It’s a conundrum for those in the IMA’s UK Equity & Bond Income sector: in a time of depressed bond yields, funds must still hold 20% in fixed income while delivering a yield 120% more than the FTSE All Share index.
Citywire AAA-rated Matthew Rainbird, co-manager of the Marlborough Extra Income fund, has managed to square this circle. His fund offers a historic yield of 4.26%, and has returned 40.5% over the past three years compared with an average of 29.4% from the IMA peer group.
It also boasts the best Sharpe ratio in its larger Citywire Mixed Assets category of 223 funds over the same period, with the fourth best total return.
So how does Rainbird approach the bond hurdle? First of all, he has – like many others – slashed the duration in his fixed income portfolio ahead of any interest rate hike. But that naturally impairs the fund’s income generation, so Rainbird has turned to other instruments.
Chief among these are floating-rate notes and preference shares, at around 9% of the portfolio. Rainbird owns such securities issued by the likes of Investec, Standard Chartered and Lloyds. This explains the fund’s 22% allocation to financials; Close Brothers is the only financial services equity in his top 10 holdings with a 1.1% weight.
‘This gives a steady income stream and, as preference shares aren’t as volatile as equities, helps to provide a greater degree of capital stability,’ Rainbird said. Floating-rate notes also provide protection, he added. ‘As interest rates rise, the income from them will rise and, we believe, there will also be scope for capital appreciation.’
Anxiety about higher interest rates has deterred Rainbird from property too, which represents 0.9% of the portfolio despite its current popularity among income seekers. That has led to elevated valuations in the sector. ‘What is going to happen to those share prices when interest rates rise?’ asked Rainbird.
An aversion to risk characterises Rainbird’s thinking. ‘There is quite a lot of exposure to the London property market,’ he said of listed real estate. ‘Why be drawn into an area where there are question marks?’
Marlborough Extra Income exhibits the lowest volatility in its sector, but he emphasised that ‘this has not come at the expense of returns’. Underlying its volatility profile is its extreme diversification: the £40.5 million fund has 136 holdings.
It therefore sucks in a great many income streams, smoothing returns. As an example of a niche diversifying investment, Rainbird cites Doric Nimrod, the investment trust that leases aircraft to the Emirates. That in itself delivers a steady, uncorrelated dividend flow. But for extra protection Rainbird invests in two of the listed Doric Nimrod funds.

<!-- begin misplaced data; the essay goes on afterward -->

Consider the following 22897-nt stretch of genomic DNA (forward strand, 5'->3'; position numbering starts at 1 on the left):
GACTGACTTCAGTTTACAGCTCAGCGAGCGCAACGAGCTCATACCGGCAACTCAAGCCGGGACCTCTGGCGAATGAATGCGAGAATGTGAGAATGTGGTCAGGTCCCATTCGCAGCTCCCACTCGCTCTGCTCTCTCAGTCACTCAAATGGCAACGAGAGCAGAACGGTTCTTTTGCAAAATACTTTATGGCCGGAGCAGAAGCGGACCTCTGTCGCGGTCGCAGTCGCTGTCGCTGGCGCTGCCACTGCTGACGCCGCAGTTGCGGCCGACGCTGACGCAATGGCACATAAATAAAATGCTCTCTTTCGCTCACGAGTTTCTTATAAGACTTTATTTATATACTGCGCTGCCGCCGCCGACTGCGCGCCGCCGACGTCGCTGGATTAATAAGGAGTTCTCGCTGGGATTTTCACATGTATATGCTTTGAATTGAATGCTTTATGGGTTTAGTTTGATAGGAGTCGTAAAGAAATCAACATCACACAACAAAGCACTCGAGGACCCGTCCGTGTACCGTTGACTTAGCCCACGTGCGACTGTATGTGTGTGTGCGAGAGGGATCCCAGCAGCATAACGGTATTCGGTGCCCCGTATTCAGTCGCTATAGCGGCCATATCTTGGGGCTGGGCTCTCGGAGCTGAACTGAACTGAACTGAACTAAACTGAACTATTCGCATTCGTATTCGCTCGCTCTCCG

Despite the width and depth of the portfolio, he stresses that he is a buy and hold investor. Marlborough Extra Income’s portfolio turnover rate is 35%. ‘Quality is key because we’re running a low-risk fund,’ he said.
Rainbird additionally argues that excessive churn impairs income generation. ‘If you jump in and out, how will you benefit from rising dividends?’ He suggests Next as a case in point. Marlborough Extra Income first bought the stock when it traded around £18 in 2009; now the retailer’s share price is north of £60.
‘It would have been very easy to jump out and take a handsome profit,’ Rainbird acknowledged. However, he would then have missed the special dividend that Next announced at the start of January; analysts at Peel Hunt have forecast that Next will yield almost 6% for 2015.
This focus on the long term informed his refusal to dump Shell after its profit warning last week, which knocked 2% off its share price in a day. ‘We don’t take kneejerk reactions,’ Rainbird asserted, although he confirmed he will be monitoring progress under the new chief executive. ‘We’re going to have to see whether there are management issues or it is a one-off like they say.’
Elsewhere in Marlborough Extra Income’s portfolio, a growing theme is the potential for mergers and acquisitions. A top mid-cap pick is TalkTalk, which Rainbird notes is now competing with – and undercutting – Sky in the online TV market.
It has now emerged as a possible takeover target. ‘We weren’t thinking of consolidation when we bought it, but that could now be an interesting by-product.’
Similarly, Rainbird is watching Vodafone with interest. The telecoms titan is the largest position in Marlborough Extra Income, and Rainbird plans to reinvest the proceeds he receives from the Verizon disposal in the company.
‘We think the rump of what’s left after Verizon Wireless is potentially undervalued.’ And he believes that that value could be unlocked by more corporate activity, potentially involving the breakup of the conglomerate.